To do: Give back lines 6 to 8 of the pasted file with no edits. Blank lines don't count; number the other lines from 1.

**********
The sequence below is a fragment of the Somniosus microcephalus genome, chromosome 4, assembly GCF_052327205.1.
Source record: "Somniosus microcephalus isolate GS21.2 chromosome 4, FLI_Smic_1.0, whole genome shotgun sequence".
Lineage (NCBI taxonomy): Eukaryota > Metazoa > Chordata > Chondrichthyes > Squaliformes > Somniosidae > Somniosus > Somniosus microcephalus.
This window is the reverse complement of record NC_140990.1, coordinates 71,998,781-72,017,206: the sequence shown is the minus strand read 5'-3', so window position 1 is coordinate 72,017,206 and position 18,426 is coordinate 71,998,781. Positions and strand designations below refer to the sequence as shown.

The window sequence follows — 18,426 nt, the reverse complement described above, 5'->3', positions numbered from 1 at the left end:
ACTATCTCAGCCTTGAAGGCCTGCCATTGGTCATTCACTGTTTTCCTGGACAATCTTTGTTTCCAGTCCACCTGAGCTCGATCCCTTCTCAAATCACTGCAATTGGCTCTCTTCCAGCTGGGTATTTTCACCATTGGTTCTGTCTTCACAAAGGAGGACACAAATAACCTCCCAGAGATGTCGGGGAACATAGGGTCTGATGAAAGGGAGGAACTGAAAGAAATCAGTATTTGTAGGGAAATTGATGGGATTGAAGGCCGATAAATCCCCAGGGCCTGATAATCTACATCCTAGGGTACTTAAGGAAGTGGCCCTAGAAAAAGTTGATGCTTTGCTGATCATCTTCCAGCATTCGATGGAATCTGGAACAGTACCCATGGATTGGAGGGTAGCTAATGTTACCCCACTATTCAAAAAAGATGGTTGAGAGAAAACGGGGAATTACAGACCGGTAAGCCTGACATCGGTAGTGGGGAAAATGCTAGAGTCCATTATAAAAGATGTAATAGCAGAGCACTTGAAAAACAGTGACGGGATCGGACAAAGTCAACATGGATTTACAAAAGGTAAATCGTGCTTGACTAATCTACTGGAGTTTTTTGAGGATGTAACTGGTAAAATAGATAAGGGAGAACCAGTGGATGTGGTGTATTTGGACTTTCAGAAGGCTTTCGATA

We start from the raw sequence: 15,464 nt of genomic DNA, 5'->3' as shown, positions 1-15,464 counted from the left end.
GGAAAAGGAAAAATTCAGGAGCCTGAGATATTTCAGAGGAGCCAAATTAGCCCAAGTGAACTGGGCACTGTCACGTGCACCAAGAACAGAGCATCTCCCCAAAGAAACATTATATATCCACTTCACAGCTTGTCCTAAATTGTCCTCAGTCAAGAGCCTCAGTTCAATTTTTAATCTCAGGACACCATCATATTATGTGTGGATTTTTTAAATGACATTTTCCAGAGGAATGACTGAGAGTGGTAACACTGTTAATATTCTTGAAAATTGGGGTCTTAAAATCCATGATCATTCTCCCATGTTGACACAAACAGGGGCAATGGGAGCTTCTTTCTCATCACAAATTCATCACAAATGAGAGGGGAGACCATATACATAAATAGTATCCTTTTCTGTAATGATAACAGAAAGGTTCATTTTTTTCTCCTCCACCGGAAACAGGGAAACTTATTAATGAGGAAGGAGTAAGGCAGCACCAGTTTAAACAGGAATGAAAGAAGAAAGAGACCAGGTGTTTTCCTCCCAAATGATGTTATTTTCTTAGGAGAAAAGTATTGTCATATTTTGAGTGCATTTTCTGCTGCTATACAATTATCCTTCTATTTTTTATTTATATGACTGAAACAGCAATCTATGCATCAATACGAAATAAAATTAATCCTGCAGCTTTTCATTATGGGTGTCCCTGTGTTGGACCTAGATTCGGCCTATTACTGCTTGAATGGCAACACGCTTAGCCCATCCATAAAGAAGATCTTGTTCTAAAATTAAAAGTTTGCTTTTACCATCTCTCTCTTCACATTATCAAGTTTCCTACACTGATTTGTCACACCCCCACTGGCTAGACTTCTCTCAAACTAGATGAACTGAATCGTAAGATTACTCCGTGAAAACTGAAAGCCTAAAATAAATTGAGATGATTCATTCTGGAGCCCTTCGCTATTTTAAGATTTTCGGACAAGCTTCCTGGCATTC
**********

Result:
ACTATCTCAGCCTTGAAGGCCTGCCATTGGTCATTCACTGTTTTCCTGGACAATCTTTGTTTCCAGTCCACCTGAGCTCGATCCCTTCTCAAATCACTGCAATTGGCTCTCTTCCAGCTGGGTATTTTCACCATTGGTTCTGTCTTCACAAAGGAGGACACAAATAACCTCCCAGAGATGTCGGGGAACATAGGGTCTGATGAAAGGGAGGAACTGAAAGAAATCAGTATTTGTAGGGAAATTGATGGGATTGAAGGCCGATAAATCCCCAGGGCCTGATAATCTACATCCTAGGGTACTTAAGGAAGTGGCCCTAGAAAAAGTTGATGCTTTGCTGATCATCTTCCAGCATTCGATGGAATCTGGAACAGTACCCATGGATTGGAGGGTAGCTAATGTTACCCCACTATTCAAAAAAGATGGTTGAGAGAAAACGGGGAATTACAGACCGGTAAGCCTGACATCGGTAGTGGGGAAAATGCTAGAGTCCATTATAAAAGATGTAATAGCAGAGCACTTGAAAAACAGTGACGGGATCGGACAAAGTCAACATGGATTTACAAAAGGTAAATCGTGCTTGACTAATCTACTGGAGTTTTTTGAGGATGTAACTGGTAAAATAGATAAGGGAGAACCAGTGGATGTGGTGTATTTGGACTTTCAGAAGGCTTTCGATA

We start from the raw sequence: 15,464 nt of genomic DNA, 5'->3' as shown, positions 1-15,464 counted from the left end.
GGAAAAGGAAAAATTCAGGAGCCTGAGATATTTCAGAGGAGCCAAATTAGCCCAAGTGAACTGGGCACTGTCACGTGCACCAAGAACAGAGCATCTCCCCAAAGAAACATTATATATCCACTTCACAGCTTGTCCTAAATTGTCCTCAGTCAAGAGCCTCAGTTCAATTTTTAATCTCAGGACACCATCATATTATGTGTGGATTTTTTAAATGACATTTTCCAGAGGAATGACTGAGAGTGGTAACACTGTTAATATTCTTGAAAATTGGGGTCTTAAAATCCATGATCATTCTCCCATGTTGACACAAACAGGGGCAATGGGAGCTTCTTTCTCATCACAAATTCATCACAAATGAGAGGGGAGACCATATACATAAATAGTATCCTTTTCTGTAATGATAACAGAAAGGTTCATTTTTTTCTCCTCCACCGGAAACAGGGAAACTTATTAATGAGGAAGGAGTAAGGCAGCACCAGTTTAAACAGGAATGAAAGAAGAAAGAGACCAGGTGTTTTCCTCCCAAATGATGTTATTTTCTTAGGAGAAAAGTATTGTCATATTTTGAGTGCATTTTCTGCTGCTATACAATTATCCTTCTATTTTTTATTTATATGACTGAAACAGCAATCTATGCATCAATACGAAATAAAATTAATCCTGCAGCTTTTCATTATGGGTGTCCCTGTGTTGGACCTAGATTCGGCCTATTACTGCTTGAATGGCAACACGCTTAGCCCATCCATAAAGAAGATCTTGTTCTAAAATTAAAAGTTTGCTTTTACCATCTCTCTCTTCACATTATCAAGTTTCCTACACTGATTTGTCACACCCCCACTGGCTAGACTTCTCTCAAACTAGATGAACTGAATCGTAAGATTACTCCGTGAAAACTGAAAGCCTAAAATAAATTGAGATGATTCATTCTGGAGCCCTTCGCTATTTTAAGATTTTCGGACAAGCTTCCTGGCATTC